- Apr 12, 2001
Setapp, a company that offers a subscription service for Mac apps, today published the results of an annual survey querying Mac app developers on the state of the Mac App Store.
Many Mac developers continue to be unhappy with the Mac App Store and fewer are choosing it for app distribution, but Apple's efforts to improve the Mac App Store in Mojave have improved opinions in some cases. To get the data for this survey, Setapp queried a total of 814 developers.
Just 22 percent of Mac app developers choose to distribute their apps exclusively through the Mac App Store. 32 percent, up from 30 percent last year, distribute their apps outside of the Mac App Store entirely, while 46 percent sell their apps both in the Mac App Store and outside of the Mac App Store.
Developers continue to make more money outside of the Mac App Store for the most part, with 59 percent earning more revenue without the Mac App Store and 41 percent earning more money through the Mac App Store.
Despite the fact that fewer Mac developers are using the Mac App Store, among those who do exclusively sell through the Mac App Store, overall opinion has improved. Those who sell outside of the Mac App Store and both through the Mac App Store and outside of it also had a higher overall opinion, though it still trends toward the negative.
Mac App Store developers happy with the Mac App Store
51 percent of developers surveyed said that providing Apple with a 30 percent cut of revenue is worth it, an impressive jump from the 31 percent that said the same thing in 2017.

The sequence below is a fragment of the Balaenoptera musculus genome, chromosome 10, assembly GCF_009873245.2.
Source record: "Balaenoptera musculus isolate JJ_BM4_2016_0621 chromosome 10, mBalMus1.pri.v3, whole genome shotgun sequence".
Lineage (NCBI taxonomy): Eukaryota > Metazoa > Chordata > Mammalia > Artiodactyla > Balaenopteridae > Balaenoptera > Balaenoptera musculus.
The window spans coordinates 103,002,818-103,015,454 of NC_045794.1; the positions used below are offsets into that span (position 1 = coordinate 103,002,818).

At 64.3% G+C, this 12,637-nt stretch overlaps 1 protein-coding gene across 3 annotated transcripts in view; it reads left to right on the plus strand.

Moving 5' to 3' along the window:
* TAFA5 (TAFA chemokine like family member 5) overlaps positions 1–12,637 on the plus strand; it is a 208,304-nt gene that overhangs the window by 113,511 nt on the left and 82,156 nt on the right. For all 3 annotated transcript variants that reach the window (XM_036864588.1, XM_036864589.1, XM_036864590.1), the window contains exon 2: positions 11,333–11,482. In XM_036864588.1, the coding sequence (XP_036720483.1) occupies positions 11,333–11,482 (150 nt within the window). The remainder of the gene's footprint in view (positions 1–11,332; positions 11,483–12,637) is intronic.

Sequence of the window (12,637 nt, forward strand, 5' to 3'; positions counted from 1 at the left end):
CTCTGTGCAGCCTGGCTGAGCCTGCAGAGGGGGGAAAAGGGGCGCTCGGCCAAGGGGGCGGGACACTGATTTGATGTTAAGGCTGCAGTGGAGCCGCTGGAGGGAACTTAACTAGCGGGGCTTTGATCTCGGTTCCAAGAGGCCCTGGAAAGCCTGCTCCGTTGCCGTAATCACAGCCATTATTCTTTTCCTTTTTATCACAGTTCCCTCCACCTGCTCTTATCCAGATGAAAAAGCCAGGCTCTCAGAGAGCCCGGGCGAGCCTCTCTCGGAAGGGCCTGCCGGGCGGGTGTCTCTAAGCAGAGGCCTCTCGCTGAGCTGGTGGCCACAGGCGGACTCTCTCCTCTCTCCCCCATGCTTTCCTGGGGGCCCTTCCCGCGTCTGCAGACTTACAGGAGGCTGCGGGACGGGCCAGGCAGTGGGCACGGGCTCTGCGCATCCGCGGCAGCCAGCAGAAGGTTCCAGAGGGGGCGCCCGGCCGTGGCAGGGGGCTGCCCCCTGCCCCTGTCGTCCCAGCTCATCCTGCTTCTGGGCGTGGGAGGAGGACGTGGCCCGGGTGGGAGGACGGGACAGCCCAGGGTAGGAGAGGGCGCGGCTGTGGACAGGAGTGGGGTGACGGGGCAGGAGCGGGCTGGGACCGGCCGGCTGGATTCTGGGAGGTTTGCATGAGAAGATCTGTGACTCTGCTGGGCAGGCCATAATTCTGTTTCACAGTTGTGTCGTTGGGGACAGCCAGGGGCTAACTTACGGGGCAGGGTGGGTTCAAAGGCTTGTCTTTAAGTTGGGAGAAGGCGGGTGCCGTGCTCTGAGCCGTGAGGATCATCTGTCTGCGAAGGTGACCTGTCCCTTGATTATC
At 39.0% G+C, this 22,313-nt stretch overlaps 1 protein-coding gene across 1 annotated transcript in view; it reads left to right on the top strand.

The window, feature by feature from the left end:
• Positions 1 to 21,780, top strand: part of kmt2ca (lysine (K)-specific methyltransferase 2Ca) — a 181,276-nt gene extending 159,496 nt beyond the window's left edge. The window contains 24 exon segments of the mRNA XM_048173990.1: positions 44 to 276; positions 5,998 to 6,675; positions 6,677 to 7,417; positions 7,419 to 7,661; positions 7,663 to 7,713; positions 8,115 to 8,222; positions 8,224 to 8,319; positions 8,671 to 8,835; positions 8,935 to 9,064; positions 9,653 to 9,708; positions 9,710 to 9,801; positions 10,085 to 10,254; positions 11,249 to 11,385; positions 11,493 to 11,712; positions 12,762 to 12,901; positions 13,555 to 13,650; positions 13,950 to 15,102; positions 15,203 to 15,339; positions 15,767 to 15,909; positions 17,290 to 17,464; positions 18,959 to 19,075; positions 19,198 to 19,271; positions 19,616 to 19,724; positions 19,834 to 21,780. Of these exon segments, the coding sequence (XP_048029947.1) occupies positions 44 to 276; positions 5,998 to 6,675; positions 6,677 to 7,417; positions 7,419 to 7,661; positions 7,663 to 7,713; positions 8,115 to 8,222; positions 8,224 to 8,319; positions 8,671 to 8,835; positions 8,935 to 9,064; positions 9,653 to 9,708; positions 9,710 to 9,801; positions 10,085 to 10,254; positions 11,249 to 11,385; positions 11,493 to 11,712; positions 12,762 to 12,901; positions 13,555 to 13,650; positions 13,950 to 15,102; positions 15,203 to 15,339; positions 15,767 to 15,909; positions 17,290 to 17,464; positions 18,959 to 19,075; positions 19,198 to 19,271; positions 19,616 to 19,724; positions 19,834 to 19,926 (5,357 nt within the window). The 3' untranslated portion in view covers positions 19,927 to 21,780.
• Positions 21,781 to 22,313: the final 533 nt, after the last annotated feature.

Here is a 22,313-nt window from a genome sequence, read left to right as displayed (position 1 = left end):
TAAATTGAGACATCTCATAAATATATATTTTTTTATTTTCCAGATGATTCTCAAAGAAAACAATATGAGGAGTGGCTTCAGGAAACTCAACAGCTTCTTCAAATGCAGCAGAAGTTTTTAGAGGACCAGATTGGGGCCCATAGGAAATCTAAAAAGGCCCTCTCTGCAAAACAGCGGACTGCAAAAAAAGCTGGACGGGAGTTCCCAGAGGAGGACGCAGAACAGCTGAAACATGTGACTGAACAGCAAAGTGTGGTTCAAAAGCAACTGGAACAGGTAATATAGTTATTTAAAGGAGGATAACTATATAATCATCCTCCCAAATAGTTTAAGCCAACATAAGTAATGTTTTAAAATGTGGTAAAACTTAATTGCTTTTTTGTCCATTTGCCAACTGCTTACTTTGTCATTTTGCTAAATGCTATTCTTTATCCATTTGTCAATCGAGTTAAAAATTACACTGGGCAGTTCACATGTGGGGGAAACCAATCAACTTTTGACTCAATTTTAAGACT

Compared to 2017, when developers were upset with Apple's sandboxing practices and named it as a key reason for avoiding the Mac App Store, opinions have improved. Sandboxing is no longer seen as a critical issue.
Developers are, however, concerned with a lack of pricing upgrade options, no analytics, and an inability to offer trials.
Developers who do not choose the Mac App Store said they avoided it because of the unclear app review process, 30 percent revenue share, and lack of trials.
This year, 20 percent of developers decided to switch to a subscription model for their apps, and 52 percent of those said that it had an overall positive impact on their business. Of those using subscription models, increased revenue and an active growing user base were cited as positives.
Full details and comparisons between data collected in 2016 and 2017 can be viewed on Setapp's survey website, which also includes details on how developers view the Setapp service.
Article Link: Developers' Opinion of Mac App Store Improving, but Many Still Unhappy With Lack of Upgrade Options and Free Trials